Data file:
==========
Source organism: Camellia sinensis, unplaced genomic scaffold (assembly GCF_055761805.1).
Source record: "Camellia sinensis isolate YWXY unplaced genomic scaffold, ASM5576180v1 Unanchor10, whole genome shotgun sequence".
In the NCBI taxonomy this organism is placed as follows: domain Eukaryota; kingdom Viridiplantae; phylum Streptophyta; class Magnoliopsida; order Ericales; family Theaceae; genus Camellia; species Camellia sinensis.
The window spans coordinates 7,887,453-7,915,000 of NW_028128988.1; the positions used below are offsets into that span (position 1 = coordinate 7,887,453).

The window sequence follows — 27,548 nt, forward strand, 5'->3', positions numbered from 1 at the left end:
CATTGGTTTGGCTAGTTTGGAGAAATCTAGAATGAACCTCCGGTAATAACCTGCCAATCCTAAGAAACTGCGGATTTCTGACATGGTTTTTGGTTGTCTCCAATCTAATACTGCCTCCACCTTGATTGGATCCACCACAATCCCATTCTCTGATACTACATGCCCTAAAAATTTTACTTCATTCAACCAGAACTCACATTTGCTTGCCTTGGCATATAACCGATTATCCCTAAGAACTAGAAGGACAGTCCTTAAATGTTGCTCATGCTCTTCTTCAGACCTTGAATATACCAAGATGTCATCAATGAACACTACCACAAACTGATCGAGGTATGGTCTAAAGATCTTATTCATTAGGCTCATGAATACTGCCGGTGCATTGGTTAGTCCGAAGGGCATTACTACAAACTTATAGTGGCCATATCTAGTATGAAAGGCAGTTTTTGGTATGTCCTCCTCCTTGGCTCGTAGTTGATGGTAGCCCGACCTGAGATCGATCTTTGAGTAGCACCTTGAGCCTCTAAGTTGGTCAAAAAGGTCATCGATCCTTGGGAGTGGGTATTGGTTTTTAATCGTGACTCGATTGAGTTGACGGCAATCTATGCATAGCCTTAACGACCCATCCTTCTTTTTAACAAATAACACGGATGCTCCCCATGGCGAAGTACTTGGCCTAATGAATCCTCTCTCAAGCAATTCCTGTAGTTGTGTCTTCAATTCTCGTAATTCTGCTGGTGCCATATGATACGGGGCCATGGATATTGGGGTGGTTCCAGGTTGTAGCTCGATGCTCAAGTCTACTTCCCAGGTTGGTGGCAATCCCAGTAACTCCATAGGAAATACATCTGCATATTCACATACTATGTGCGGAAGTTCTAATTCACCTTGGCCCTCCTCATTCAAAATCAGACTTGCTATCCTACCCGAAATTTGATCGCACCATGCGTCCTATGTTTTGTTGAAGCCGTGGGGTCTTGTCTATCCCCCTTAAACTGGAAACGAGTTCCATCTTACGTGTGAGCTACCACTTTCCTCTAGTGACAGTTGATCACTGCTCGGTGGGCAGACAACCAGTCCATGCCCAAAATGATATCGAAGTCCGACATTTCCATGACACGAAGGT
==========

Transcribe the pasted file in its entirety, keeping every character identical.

Source organism: Camellia sinensis, unplaced genomic scaffold (assembly GCF_055761805.1).
Source record: "Camellia sinensis isolate YWXY unplaced genomic scaffold, ASM5576180v1 Unanchor10, whole genome shotgun sequence".
In the NCBI taxonomy this organism is placed as follows: domain Eukaryota; kingdom Viridiplantae; phylum Streptophyta; class Magnoliopsida; order Ericales; family Theaceae; genus Camellia; species Camellia sinensis.
The window spans coordinates 7,887,453-7,915,000 of NW_028128988.1; the positions used below are offsets into that span (position 1 = coordinate 7,887,453).

The window sequence follows — 27,548 nt, forward strand, 5'->3', positions numbered from 1 at the left end:
CATTGGTTTGGCTAGTTTGGAGAAATCTAGAATGAACCTCCGGTAATAACCTGCCAATCCTAAGAAACTGCGGATTTCTGACATGGTTTTTGGTTGTCTCCAATCTAATACTGCCTCCACCTTGATTGGATCCACCACAATCCCATTCTCTGATACTACATGCCCTAAAAATTTTACTTCATTCAACCAGAACTCACATTTGCTTGCCTTGGCATATAACCGATTATCCCTAAGAACTAGAAGGACAGTCCTTAAATGTTGCTCATGCTCTTCTTCAGACCTTGAATATACCAAGATGTCATCAATGAACACTACCACAAACTGATCGAGGTATGGTCTAAAGATCTTATTCATTAGGCTCATGAATACTGCCGGTGCATTGGTTAGTCCGAAGGGCATTACTACAAACTTATAGTGGCCATATCTAGTATGAAAGGCAGTTTTTGGTATGTCCTCCTCCTTGGCTCGTAGTTGATGGTAGCCCGACCTGAGATCGATCTTTGAGTAGCACCTTGAGCCTCTAAGTTGGTCAAAAAGGTCATCGATCCTTGGGAGTGGGTATTGGTTTTTAATCGTGACTCGATTGAGTTGACGGCAATCTATGCATAGCCTTAACGACCCATCCTTCTTTTTAACAAATAACACGGATGCTCCCCATGGCGAAGTACTTGGCCTAATGAATCCTCTCTCAAGCAATTCCTGTAGTTGTGTCTTCAATTCTCGTAATTCTGCTGGTGCCATATGATACGGGGCCATGGATATTGGGGTGGTTCCAGGTTGTAGCTCGATGCTCAAGTCTACTTCCCAGGTTGGTGGCAATCCCAGTAACTCCATAGGAAATACATCTGCATATTCACATACTATGTGCGGAAGTTCTAATTCACCTTGGCCCTCCTCATTCAAAATCAGACTTGCTATCCTACCCGAAATTTGATCGCACCATGCGTCCTATGTTTTGTTGAAGCCGTGGGGTCTTGTCTATCCCCCTTAAACTGGAAACGAGTTCCATCTTACGTGTGAGCTACCACTTTCCTCTAGTGACAGTTGATCACTGCTCGGTGGGCAGACAACCAGTCCATGCCCAAAATGATATCGAAGTCCGACATTTCCATGACACGAAGGT